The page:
The little girl was getting impatient. “Ammi, when will we go home?”
Her mother said, “Beta, ammi ko Allah Allah padh lene do, phir.” (Child, let mother finish her prayers, then.)
I overheard this conversation in the zenana section of Haji Ali.
The place was teeming with children, many of them babies. They were probably the result of a mannat, and now their mothers had come to say thanks and get their little ones blessed.
I am always sceptical about visiting places of pilgrimage. There’s not only the matter of logistics but also of religious etiquette. Then there is the din and the clamour, not to forget touts. But this cynicism is usually taken care of as soon as I reach the sanctum sanctorum.
My first memories of worship are from a temple in Manipur. Every afternoon, I used to go to the mandir at my father’s post. The pandit ji had assigned me the duty of starting the evening aarti; that’s where I got my first harmonium lessons too. I was younger and smaller in size, so I used to press the keys while someone else pumped the bellows. I also remember collecting agarbatti boxes to cut out images of devi–devatas. I’m sure that’s where my fascination with mythology began.
I also used to be a regular at the Sunday Mass. We used to live in a predominantly Christian village, and I used to be in awe of the church kids’ clothes. I have forever associated Christianity with prosperity.
Last but definitely not least was the unit gurdwara. Since my father was from the Sikh Regiment, the gurdwara was a big part of growing up. The sense of peace and well-being I got there is still unmatched.
Ironically, as a Muslim, I was discouraged from going to the masjid. Islam doesn’t forbid women from praying in mosques, not explicitly, but it is an unwritten rule, at least in the subcontinent. And while it is common practice to visit a dargah or a mazar, many look down upon it as blasphemous. The attacks on Sufi shrines in Pakistan are an upshot of that. It’s tragic.
Sacrilege or not, as a teenager, I had resolved never to ask for anything in my prayers. So I am theoretically safe in a dargah. Whatever conversations I have, I have with myself. I bow my head to Gods of all faiths, in my mind I call them Allah (including the tricolour). “Hey Bhagavan” is reserved for involuntary reactions.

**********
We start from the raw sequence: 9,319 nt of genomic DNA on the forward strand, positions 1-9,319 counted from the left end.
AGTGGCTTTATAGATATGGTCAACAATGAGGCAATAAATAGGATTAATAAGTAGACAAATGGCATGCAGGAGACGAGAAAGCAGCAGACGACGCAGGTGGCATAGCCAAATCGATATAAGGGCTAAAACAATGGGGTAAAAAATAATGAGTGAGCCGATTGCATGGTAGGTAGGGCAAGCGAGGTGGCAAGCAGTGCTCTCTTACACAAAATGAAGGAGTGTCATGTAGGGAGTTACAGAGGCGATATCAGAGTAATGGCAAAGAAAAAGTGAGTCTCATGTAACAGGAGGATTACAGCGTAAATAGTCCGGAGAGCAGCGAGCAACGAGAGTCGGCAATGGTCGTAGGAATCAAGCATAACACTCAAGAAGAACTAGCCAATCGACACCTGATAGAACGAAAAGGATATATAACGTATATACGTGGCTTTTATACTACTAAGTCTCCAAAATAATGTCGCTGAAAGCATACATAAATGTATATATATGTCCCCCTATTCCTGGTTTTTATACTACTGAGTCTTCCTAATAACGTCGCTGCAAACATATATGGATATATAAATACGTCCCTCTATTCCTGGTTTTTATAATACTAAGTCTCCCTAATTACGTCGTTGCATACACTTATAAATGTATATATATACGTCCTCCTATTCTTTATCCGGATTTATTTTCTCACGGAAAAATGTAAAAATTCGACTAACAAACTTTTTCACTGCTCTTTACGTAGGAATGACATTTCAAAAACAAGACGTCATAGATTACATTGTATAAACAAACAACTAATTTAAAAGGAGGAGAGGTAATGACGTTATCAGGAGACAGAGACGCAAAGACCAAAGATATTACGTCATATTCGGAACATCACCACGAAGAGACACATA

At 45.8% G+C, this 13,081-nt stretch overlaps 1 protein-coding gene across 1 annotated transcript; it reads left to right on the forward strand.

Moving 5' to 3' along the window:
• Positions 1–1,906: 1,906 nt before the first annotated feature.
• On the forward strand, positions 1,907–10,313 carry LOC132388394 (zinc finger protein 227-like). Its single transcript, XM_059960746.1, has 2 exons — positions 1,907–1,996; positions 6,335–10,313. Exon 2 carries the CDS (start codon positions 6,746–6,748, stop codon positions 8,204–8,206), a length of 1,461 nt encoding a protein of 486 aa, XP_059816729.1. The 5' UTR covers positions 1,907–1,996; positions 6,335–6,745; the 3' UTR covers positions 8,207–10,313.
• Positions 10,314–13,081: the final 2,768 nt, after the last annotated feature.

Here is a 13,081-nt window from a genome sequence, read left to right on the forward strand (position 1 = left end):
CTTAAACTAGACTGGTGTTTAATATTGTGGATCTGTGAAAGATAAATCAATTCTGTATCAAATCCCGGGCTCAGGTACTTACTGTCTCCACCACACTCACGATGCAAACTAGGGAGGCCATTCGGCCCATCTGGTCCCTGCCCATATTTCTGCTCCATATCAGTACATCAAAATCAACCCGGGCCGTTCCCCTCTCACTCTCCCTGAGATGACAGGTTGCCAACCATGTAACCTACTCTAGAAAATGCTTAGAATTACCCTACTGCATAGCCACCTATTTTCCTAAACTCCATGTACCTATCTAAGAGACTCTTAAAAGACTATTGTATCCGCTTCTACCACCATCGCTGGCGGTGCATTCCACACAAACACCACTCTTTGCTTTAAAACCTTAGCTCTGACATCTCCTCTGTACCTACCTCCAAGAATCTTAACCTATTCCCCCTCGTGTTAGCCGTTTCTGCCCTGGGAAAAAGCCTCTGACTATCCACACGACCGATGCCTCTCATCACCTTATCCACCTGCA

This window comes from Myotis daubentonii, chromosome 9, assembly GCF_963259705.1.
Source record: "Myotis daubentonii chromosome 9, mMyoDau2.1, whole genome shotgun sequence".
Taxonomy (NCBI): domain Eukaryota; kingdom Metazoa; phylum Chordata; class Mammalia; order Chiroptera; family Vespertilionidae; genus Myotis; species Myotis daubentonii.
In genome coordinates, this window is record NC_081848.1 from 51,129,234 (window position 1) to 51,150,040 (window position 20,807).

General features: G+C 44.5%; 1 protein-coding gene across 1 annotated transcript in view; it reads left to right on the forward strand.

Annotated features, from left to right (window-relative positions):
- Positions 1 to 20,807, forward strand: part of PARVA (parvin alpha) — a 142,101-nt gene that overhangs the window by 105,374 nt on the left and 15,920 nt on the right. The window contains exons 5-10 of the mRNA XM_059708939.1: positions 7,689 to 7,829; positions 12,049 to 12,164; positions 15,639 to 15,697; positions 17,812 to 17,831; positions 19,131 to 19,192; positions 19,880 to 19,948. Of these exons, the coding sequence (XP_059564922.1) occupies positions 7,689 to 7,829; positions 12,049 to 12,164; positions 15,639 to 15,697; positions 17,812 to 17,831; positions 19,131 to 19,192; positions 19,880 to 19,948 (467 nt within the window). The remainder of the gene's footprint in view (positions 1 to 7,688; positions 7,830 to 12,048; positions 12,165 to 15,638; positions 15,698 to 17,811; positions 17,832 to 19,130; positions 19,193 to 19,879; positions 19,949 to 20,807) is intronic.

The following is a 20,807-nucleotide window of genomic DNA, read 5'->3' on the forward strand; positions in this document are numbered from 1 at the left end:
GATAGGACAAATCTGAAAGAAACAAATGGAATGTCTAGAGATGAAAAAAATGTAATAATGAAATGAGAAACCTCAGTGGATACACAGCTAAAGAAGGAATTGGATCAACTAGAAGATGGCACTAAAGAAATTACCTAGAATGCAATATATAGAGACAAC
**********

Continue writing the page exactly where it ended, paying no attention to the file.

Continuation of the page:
The purpose of my soul is to better itself. Any culture/religion that allows me to do so is welcome. Har Ki Pauri or Ajmer Sharif, Rumtek or Karni Mata’s — my plan is to secure a nice spot and watch, just watch. Instead of seeking answers from other sources, it is better to sort your own head first. Holy places make it easier. God is the ultimate therapist.
But not all spiritual experiences are equal. I was in Nathula once, at Baba Harbhajan’s, when I felt such a surge of clarity, that feeling is vivid almost 30 years later. At another time, at Pathar Chapuri, I couldn’t stop giggling — I was hysterical.
Quite the opposite happened at Golden Temple, where I couldn’t stop crying.
For no rhyme or reason, I had tears rolling down my face; I still do not know why. I was normal one moment, a tourist attraction the next. At Pathar Chapuri, I didn’t have a name for what was happening to me. Today, I know it as Jerusalem Syndrome. As much as we like to think we are too clever by half, the soul is a reminder we are just as fallible as the next person.
Coming back to Haji Ali, I willed myself to relax. I said my usual prayers, then let my mind wander. I had decided to spend a few minutes inside but soon lost track of time. Not carrying a watch or a cell phone helped, as did being unaccompanied.
While on my way out, on the causeway, I heard a familiar voice, “Ammi, when will we reach home?”
“Ohho, kitna bolti ho tum!” replied her ammi. (Ohho, you talk so much!) “Look over there, Shah Rukh Khan!”
Sahana Ahmed is the India Country Chair – World Peace for G100 Club. Combat Skirts, her debut novel, was published by Juggernaut Books.
The featured image is an illustration by Pariplab Chakraborty. To view more such illustrations, click here.